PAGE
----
10 Greentech Companies to Watch in 2011

1Executive Summary

Will 2011 bring recovery or retrenchment for the greentech industry? Just how the following 10 companies do over the coming 12 months will help determine the answer to that question. We’re tracking companies that are both leaders and up-and-comers in the solar power, smart grid, biofuel, green vehicle and energy efficiency sectors, as well as one utility and one international energy conglomerate. These players help illustrate the role that the old-school energy industries are going to play in the greentech evolution.

First Solar. Every solar panel manufacturer out there is gunning to match First Solar’s low prices. The Tempe, Ariz.-based maker of cadmium telluride thin-film solar panels has driven prices down to under $1 per watt and captured top market share in PV panels. It’s also facing the same kinds of challenges of oversupply and falling prices as the rest of its competitors, as well as the need to diversify beyond Germany as that top solar market reduces its generous feed-in tariffs next year.

First Solar is targeting more expansion in the United States and is looking to new markets, including India. It also has plans to build a 2-gigawatt project in China’s western desert, although news reports indicate that the $5 billion project may be opened to competition from Chinese panel makers. As for its dominance in thin-film solar to date, First Solar may face competition from new entrants and thin-film efforts from giants such as General Electric.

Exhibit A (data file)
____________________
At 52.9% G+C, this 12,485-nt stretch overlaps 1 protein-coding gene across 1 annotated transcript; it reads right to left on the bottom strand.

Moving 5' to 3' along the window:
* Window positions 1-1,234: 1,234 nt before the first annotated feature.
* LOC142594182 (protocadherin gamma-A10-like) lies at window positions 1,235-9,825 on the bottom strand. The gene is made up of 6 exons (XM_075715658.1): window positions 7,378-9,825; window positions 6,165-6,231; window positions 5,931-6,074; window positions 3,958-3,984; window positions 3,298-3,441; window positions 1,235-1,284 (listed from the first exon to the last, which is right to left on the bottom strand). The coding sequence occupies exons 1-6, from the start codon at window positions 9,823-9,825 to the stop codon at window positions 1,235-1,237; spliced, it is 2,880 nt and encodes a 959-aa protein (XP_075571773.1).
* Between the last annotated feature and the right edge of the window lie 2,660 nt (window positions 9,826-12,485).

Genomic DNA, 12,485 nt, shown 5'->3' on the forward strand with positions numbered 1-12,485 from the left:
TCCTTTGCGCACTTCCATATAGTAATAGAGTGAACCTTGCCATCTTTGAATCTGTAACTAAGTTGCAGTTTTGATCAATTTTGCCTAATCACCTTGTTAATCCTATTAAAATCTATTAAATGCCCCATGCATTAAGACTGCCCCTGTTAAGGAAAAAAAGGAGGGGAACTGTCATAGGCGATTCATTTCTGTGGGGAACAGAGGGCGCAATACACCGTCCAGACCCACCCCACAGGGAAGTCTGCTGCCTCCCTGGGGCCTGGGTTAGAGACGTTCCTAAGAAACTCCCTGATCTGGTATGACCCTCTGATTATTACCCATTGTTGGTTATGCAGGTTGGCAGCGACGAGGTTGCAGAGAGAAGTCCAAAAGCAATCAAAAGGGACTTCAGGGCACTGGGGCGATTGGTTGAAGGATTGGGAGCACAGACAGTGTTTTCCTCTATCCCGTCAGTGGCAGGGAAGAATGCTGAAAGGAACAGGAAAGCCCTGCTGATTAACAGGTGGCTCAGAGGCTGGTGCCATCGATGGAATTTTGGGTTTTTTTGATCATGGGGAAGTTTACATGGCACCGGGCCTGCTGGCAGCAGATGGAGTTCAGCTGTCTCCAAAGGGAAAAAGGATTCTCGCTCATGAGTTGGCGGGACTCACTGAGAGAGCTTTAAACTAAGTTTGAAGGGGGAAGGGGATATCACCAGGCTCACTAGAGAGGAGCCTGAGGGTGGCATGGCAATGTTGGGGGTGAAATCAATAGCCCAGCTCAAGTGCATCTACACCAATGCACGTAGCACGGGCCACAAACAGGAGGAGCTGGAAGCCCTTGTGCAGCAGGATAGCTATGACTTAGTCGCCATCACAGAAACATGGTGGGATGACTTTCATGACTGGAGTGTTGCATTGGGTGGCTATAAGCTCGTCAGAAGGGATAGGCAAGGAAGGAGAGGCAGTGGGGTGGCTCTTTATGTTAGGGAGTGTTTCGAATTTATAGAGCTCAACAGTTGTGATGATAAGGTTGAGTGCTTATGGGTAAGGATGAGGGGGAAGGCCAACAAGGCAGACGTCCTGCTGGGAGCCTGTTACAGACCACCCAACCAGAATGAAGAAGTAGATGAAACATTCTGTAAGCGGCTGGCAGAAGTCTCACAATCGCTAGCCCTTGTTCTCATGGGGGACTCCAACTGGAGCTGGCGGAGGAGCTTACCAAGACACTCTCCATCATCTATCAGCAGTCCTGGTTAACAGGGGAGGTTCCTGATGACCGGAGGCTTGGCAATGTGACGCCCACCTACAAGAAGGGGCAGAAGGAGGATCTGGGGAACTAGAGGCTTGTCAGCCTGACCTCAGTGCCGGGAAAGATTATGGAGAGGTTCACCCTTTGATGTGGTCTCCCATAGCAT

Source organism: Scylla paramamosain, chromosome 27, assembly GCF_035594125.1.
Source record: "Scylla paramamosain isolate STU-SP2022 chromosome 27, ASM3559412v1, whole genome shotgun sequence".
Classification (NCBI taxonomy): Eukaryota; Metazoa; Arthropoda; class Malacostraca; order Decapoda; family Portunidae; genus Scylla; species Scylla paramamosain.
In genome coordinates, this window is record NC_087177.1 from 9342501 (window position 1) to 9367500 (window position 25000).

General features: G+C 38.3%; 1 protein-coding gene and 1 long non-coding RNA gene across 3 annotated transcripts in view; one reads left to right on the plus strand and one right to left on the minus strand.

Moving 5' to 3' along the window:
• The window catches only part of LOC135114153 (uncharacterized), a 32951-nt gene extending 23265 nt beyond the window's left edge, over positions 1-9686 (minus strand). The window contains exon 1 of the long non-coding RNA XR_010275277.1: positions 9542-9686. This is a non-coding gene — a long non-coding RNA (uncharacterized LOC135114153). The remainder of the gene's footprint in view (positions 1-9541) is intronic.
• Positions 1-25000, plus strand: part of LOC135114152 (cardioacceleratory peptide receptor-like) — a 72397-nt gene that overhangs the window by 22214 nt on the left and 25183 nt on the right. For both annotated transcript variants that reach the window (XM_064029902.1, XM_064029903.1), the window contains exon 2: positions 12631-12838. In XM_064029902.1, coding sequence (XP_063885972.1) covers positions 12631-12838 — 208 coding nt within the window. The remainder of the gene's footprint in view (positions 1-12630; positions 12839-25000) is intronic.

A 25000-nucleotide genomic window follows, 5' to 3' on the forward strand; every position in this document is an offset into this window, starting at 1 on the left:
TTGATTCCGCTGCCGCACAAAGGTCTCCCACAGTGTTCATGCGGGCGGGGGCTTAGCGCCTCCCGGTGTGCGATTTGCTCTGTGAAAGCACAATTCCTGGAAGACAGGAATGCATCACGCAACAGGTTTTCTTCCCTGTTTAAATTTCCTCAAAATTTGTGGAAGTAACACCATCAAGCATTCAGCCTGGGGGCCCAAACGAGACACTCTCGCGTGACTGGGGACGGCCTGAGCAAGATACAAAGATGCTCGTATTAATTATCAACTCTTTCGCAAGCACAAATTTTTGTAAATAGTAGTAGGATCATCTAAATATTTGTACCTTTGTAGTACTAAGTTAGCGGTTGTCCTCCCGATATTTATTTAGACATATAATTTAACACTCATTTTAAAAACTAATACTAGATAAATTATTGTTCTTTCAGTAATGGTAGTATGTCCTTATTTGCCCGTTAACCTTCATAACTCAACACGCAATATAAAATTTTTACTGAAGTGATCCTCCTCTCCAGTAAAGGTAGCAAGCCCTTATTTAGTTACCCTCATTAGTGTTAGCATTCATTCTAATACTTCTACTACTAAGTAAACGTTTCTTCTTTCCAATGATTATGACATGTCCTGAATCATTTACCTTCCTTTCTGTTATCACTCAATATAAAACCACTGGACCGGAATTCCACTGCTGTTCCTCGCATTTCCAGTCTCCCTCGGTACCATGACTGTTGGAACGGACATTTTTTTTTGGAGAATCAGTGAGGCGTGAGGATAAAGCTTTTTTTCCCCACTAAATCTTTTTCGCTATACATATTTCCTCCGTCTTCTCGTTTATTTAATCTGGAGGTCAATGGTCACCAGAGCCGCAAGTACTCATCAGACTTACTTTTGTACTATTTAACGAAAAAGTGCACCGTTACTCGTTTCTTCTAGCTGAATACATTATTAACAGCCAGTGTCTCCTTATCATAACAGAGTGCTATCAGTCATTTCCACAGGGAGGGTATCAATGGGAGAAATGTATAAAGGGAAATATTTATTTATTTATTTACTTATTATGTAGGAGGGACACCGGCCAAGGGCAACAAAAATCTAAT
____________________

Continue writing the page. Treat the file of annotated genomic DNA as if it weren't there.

BrightSource Energy. Can the startup-to-power giant model succeed? BrightSource Energy is giving it a try. The Oakland, Calif-based startup has taken a leap ahead of some of its solar-thermal power competitors with its Ivanpah project, a 392-megawatt mirror and tower installation being backed by a $1.37 billion Department of Energy loan guarantee. It’s also in the process of raising a $215 million series D round, with about $176 million raised to date, to add to its $330 million in investment so far. As for private capital, BrightSource got a boost from a $300 million investment from NRG Energy in October, on top of a previous stake from engineering giant Bechtel.

Ivanpah is only the first of a dozen or so projects BrightSource wants to build. It has agreements with Pacific Gas & Electric and Southern California Edison to provide about 2.6 gigawatts of power in California by mid-decade. Outside the U.S., it’s looking to projects in Israel (the company’s original home) and elsewhere in the Mediterranean in partnership with French power giant Alstom. It’s also on the short list of greentech startups most likely to IPO next year, according to anonymous reports. If that’s true, BrightSource may end up being the biggest solar IPO since First Solar took the plunge in 2006.

Silver Spring Networks. Will it or won’t it IPO next year? Silver Spring has raised some $275 million from venture capital investors, and it also has its wireless mesh networking in millions of smart meters being deployed in the United States — about 29 percent of the total of 57.9 million meters under contract as of November, according to Pike Research. It’s also networking smart meters in Australia, and has set its sights on Brazil in partnership with meter giant Landis+Gyr.

Silver Spring has done this without any huge DOE loan guarantees, though it is a beneficiary of some of the nearly $4 billion DOE has directed toward smart grid projects. And while company executives won’t comment on any IPO plans, sources indicate one could come in the first quarter of 2011. Whether an IPO goes well could be seen as a gauge of the potential success for a host of competing smart meter networking startups, including Trilliant and SmartSynch, that are adding technology capabilities to smart meters made by others.